Breakfast that morning had been brief and left an aftertaste from the smooth waxiness of paper coffee cup guzzled on the way to the meeting place of which we had agreed. I had risen early and dressed with only the company of my thoughts to spur me on. The thin gold clasp of my watch snapped shout between over eager fingers which had begun very slightly to shake. I took from the bedside table the brown paper bag containing a liquid of comfort that I had grown to know so well. The white crisp of my shirt made my neck feel thicker than the norm. Perhaps the constant rain had even caused my pensive body to stiffen and swell, each vein, a tensile steel rope, pulsing, taut and coiled. Another few gulps and the old magic began to kick in. I could put off the inevitable no longer. I gazed at my face in the mirror. I held my own stare, a sure sign of a soul that had come to terms with his deeds and had long since made amends with a God who did not believe in him. With a practised zeal I again threw on that familiar long coat. I smiled, after all these years it still fitted as well as the tailor had intended. Money well spent. Money which had been intended for the pockets of unworthy men. One final slug and the acid of my empty stomach churns the whisky into bile. I closed the hotel door behind me. It was that time again.
Beneath the stark Belfast sky nothing had changed. As the large black raindrops fell indiscriminately onto the shoulders of the leather of my coat, the fresh pungent aroma of aged church moss evoked memories of another time. Tall needles of grey slate vie for attention between the ancient iron monoliths, each point accusingly as if in great pain beneath the plum skies. Copper sculptures once a proud moniker of the Titanic now lay waste and green from the harsh elements. A sunken wall still dividing two religions, they lie together, but still apart in death below the crumbling stone and patchy turf of the hallowed ground. Age does not defy the texture of the acres of rain-slicked marble tributes that stretched for miles in front of our eyes. I lay my hand upon the smooth stone and feel the coldness of death that haunts my dreams on the loneliest of nights. The stoic droplets of rain provide a steady drummers beat as we stand before the grave. The leather of expensive shoes ruined forever from the puddles of dirty water that are everywhere. A rusting shovel lays forlorn and forgotten amongst the longer grass. It's blade of orange rust provocative amongst the ancient black markers of the dead. Dark days, darker deeds, we never escape our past. It binds us with rotting string and creates a parcel of guilt that two old men have carried for many regretful years in their hearts.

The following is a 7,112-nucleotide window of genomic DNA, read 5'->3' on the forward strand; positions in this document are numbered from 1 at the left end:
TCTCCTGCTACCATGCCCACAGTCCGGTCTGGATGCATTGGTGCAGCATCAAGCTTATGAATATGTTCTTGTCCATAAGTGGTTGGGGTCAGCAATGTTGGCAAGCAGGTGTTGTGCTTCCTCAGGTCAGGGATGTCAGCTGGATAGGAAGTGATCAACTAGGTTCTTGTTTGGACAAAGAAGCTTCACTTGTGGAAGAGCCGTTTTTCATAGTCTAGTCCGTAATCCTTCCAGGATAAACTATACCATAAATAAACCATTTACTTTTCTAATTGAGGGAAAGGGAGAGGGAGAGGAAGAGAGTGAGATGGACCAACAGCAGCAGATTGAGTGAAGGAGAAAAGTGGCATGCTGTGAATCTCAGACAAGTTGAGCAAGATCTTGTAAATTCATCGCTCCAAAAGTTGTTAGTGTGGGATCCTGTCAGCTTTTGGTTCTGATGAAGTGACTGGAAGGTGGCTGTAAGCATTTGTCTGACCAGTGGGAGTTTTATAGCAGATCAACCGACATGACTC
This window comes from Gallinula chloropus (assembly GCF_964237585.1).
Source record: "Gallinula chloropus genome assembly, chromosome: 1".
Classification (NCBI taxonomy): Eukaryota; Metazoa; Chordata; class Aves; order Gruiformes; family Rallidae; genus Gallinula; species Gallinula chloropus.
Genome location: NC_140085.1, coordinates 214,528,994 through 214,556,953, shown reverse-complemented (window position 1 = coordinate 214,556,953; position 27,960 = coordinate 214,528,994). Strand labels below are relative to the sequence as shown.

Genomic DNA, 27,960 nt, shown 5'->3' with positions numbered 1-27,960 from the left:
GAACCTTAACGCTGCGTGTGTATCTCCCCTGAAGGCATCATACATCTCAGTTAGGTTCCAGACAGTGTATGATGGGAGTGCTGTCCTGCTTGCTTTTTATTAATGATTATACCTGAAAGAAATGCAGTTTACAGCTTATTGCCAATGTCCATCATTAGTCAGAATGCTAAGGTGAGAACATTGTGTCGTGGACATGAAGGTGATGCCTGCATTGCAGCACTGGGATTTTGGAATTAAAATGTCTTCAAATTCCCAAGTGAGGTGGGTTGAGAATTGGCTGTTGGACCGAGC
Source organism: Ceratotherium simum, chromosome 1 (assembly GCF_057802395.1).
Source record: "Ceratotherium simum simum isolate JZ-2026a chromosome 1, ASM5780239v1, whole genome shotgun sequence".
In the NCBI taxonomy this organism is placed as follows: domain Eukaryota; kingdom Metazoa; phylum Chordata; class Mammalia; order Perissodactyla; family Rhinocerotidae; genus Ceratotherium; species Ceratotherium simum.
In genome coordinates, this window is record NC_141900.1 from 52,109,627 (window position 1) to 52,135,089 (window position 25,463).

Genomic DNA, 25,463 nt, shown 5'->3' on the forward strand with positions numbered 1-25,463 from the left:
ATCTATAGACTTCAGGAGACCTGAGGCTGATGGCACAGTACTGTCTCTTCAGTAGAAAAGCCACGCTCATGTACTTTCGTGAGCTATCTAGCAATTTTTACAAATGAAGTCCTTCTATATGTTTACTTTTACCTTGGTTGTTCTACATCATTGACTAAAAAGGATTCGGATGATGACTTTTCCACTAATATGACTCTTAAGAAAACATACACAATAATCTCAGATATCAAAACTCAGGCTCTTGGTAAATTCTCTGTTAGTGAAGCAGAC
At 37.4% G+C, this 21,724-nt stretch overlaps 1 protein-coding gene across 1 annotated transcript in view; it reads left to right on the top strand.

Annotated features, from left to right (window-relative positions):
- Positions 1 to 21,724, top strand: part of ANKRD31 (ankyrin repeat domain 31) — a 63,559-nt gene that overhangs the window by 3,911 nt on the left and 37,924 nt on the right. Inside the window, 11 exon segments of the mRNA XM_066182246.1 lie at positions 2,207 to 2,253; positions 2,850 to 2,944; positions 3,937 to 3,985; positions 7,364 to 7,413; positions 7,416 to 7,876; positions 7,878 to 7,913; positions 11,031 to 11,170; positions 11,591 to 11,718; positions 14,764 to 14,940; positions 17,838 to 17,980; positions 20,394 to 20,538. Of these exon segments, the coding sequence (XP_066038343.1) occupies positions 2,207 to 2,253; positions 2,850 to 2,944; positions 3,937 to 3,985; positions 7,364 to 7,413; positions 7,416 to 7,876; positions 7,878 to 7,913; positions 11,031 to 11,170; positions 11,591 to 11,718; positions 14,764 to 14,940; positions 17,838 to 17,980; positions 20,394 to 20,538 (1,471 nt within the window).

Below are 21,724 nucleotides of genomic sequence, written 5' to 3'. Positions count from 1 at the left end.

Increments of steam run in unique racing droplets inside the large glass window of the cafe. The cracked dull red of the aged Formica table does nothing to disguise the heat rings created by the years of many coffee cups. Towards the rear, the hot plates give off the acrimonious smell of over fried onions. I crush spilled sugar granules with the back of a spoon as we struggle to find the words. I notice the odd raised eye from behind the rustling of racing papers from across the linoleum floor. The threat of violence permeates the acrid cooking smells and invades my senses. I am no stranger to the essence of tension that envelopes the room. The cut of our clothes does not fit with the downtrodden feel emanating from the regular patrons. Black silk against a rough labourers tweed. They wonder who we are. I see the confusion in their eyes as they take in the deep facial scar and broken feature of my nose. It is my eyes that keep them seated. They are masters at detecting the look in a man's eye that reveal his occupation. In Belfast, you never ask. It is the eyes that can keep you safe or cost you the years of your life. They wait for me to betray myself with an accent. I do so with great pleasure as I summon the waitress with the bill. Shoulders sag under the heaviness of coats as I stand and ask the room in general with my guttural Glaswegian tone, "What about yis?" I get no reply.
I watch with heavy heart as the dimming glow of the tail lights grow ever smaller into the mayhem of rain slicked traffic behind the Cathedral Quarter. Another year passes with few words spoken about the purpose of my visit. I understand his love for me, I just cannot find it in me to say out loud the feelings I have inside. I light a cigarette for the first time in 20 years. They were his. He left them on the bar before he left. My need is to feel closer to him than the brief handshake that went between us when we met. The forgotten taste of tobacco does not suffice and now lays crumpled and wet beneath my heel. I keep the pack, for they are his. I will put them in the oul brown suitcase that once lay beneath our mothers bed. Inside that case we are still all as one. Brothers. Young men forged of poverty and Glasgow steel. Memories of a time before a time. Our number has been lessened by an unforgotten deadly few. Grown men who could never complete the journey would return early to the earth of which they had been called. I owed it to my brother to return every year to Belfast. I promised him that he would never be alone in the guilt of our actions as we stood in judgement as young men in the midst of another time. With my long black coat buttoned against the cold I turn towards the first leg of my journey home. The cold rain still falls, only this time it is inside of me.